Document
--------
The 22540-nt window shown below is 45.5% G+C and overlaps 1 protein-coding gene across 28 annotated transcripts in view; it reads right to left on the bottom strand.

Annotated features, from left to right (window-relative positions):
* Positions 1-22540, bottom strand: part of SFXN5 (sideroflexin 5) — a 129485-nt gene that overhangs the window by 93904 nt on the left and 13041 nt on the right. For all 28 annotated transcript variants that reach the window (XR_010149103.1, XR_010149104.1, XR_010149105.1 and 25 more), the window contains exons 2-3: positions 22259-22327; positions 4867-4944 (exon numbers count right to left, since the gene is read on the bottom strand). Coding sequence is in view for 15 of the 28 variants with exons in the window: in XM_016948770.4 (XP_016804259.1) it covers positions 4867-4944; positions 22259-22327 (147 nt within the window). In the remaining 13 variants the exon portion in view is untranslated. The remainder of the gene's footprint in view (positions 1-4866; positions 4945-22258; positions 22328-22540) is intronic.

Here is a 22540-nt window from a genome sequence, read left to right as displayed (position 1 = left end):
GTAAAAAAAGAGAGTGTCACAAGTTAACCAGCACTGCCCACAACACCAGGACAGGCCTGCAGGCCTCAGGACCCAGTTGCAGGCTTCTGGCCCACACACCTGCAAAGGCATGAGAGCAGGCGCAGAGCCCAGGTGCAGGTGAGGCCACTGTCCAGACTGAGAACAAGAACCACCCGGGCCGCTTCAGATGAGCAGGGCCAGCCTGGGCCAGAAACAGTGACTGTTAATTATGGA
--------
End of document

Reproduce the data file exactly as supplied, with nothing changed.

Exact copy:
The 22540-nt window shown below is 45.5% G+C and overlaps 1 protein-coding gene across 28 annotated transcripts in view; it reads right to left on the bottom strand.

Annotated features, from left to right (window-relative positions):
* Positions 1-22540, bottom strand: part of SFXN5 (sideroflexin 5) — a 129485-nt gene that overhangs the window by 93904 nt on the left and 13041 nt on the right. For all 28 annotated transcript variants that reach the window (XR_010149103.1, XR_010149104.1, XR_010149105.1 and 25 more), the window contains exons 2-3: positions 22259-22327; positions 4867-4944 (exon numbers count right to left, since the gene is read on the bottom strand). Coding sequence is in view for 15 of the 28 variants with exons in the window: in XM_016948770.4 (XP_016804259.1) it covers positions 4867-4944; positions 22259-22327 (147 nt within the window). In the remaining 13 variants the exon portion in view is untranslated. The remainder of the gene's footprint in view (positions 1-4866; positions 4945-22258; positions 22328-22540) is intronic.

Here is a 22540-nt window from a genome sequence, read left to right as displayed (position 1 = left end):
GTAAAAAAAGAGAGTGTCACAAGTTAACCAGCACTGCCCACAACACCAGGACAGGCCTGCAGGCCTCAGGACCCAGTTGCAGGCTTCTGGCCCACACACCTGCAAAGGCATGAGAGCAGGCGCAGAGCCCAGGTGCAGGTGAGGCCACTGTCCAGACTGAGAACAAGAACCACCCGGGCCGCTTCAGATGAGCAGGGCCAGCCTGGGCCAGAAACAGTGACTGTTAATTATGGA